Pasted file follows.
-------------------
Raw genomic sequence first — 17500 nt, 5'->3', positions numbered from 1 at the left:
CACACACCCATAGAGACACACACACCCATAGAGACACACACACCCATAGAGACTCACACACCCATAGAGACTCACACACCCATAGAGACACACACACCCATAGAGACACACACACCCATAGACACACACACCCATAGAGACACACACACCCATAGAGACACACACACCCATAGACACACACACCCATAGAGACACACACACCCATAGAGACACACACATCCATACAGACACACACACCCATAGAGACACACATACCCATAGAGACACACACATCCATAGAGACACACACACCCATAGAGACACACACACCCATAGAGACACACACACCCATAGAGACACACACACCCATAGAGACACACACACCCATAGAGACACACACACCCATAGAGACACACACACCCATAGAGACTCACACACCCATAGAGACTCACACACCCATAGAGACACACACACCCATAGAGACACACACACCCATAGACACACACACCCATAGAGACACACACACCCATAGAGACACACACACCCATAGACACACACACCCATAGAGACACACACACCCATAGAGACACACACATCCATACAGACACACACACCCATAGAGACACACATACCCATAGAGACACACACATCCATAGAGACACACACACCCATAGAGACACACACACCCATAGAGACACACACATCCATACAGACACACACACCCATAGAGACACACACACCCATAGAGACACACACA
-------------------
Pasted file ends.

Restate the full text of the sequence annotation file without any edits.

Raw genomic sequence first — 17500 nt, 5'->3', positions numbered from 1 at the left:
CACACACCCATAGAGACACACACACCCATAGAGACACACACACCCATAGAGACTCACACACCCATAGAGACTCACACACCCATAGAGACACACACACCCATAGAGACACACACACCCATAGACACACACACCCATAGAGACACACACACCCATAGAGACACACACACCCATAGACACACACACCCATAGAGACACACACACCCATAGAGACACACACATCCATACAGACACACACACCCATAGAGACACACATACCCATAGAGACACACACATCCATAGAGACACACACACCCATAGAGACACACACACCCATAGAGACACACACACCCATAGAGACACACACACCCATAGAGACACACACACCCATAGAGACACACACACCCATAGAGACACACACACCCATAGAGACTCACACACCCATAGAGACTCACACACCCATAGAGACACACACACCCATAGAGACACACACACCCATAGACACACACACCCATAGAGACACACACACCCATAGAGACACACACACCCATAGACACACACACCCATAGAGACACACACACCCATAGAGACACACACATCCATACAGACACACACACCCATAGAGACACACATACCCATAGAGACACACACATCCATAGAGACACACACACCCATAGAGACACACACACCCATAGAGACACACACATCCATACAGACACACACACCCATAGAGACACACACACCCATAGAGACACACACA